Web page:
by Alexander P. '19
Sophomore Alexander P. recently emailed two of his former teachers – Middle School history teacher Merissa Reed and Upper School math teacher Todd Kresser – to share some good news. With his permission, we're republishing his letter as a blog.
Dear Ms. Reed and Mr. Kresser,
I am writing you with some excellent news, and to thank you again for your contributions to my learning. The skills and knowledge I acquired in your classes helped me to publish a short article today on the U.S. Supreme Court in the University of Pennsylvania Law School's journal, The Regulatory Review.
Ms. Reed, in your class in 7th grade you asked us to select and study landmark cases heard by the Supreme Court. You taught us about the Court's relevance to our lives as U.S. citizens, and peaked my curiosity in the judicial system. Because of your homework assignment, I began listening to audio files of the Court's oral arguments with my parents, and reading the scholarly literature on the Court's behavior. Your assignment opened a window into a world which I knew nothing about and I have been watching this world since then. By teaching us to think historically, you gave me the tools to analyze the participation of the justices and lawyers in these oral arguments, and formulate hypotheses about the factors which might have affected them.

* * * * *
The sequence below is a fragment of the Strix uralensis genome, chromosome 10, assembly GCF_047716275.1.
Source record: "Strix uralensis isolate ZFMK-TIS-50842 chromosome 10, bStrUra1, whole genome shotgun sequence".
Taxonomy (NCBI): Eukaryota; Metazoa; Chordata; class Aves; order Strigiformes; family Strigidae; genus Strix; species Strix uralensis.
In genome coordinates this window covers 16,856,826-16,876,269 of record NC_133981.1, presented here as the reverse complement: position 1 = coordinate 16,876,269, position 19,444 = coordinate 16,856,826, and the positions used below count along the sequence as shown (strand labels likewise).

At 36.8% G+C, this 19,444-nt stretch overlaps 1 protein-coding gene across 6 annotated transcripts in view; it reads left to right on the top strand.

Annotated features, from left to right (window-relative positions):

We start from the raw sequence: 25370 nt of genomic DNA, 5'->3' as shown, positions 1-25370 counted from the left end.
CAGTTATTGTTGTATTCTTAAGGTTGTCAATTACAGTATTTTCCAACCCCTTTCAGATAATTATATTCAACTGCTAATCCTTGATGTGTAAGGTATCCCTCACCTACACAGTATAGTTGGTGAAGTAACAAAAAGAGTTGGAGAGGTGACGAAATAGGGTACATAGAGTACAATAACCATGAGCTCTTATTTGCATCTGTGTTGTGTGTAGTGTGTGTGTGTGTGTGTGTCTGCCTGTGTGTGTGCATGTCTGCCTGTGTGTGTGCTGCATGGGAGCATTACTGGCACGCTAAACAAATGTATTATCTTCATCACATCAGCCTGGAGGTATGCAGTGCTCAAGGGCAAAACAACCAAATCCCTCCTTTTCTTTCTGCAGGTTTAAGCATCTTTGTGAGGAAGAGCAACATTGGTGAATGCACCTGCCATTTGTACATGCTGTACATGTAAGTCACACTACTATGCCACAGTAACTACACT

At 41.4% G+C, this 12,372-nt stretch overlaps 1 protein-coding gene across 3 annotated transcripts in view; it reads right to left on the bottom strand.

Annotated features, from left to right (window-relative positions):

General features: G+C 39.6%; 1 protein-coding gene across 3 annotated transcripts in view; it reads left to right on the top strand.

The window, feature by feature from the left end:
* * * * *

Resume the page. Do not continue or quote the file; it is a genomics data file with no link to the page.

Mr. Kresser, in your class in 9th grade, you taught us the Python programming language and thus made it possible for me to write a program to analyze the oral argument transcripts I downloaded from the Supreme Court's website. Your programming assignments gave me the skills to build a database of the speaking times of every justice and lawyer for almost 300 oral arguments. This enabled me to undertake this research project on a scale I would never have been able to do without the help of the program. Your teaching enabled me to run the statistical analyses that form the backbone of the article I published, as well as a longer and more detailed version that I am in the process of writing.
Thank you again for your invaluable contributions to my education and learning; your classes have allowed me to explore the fascinating world of judicial scholarship.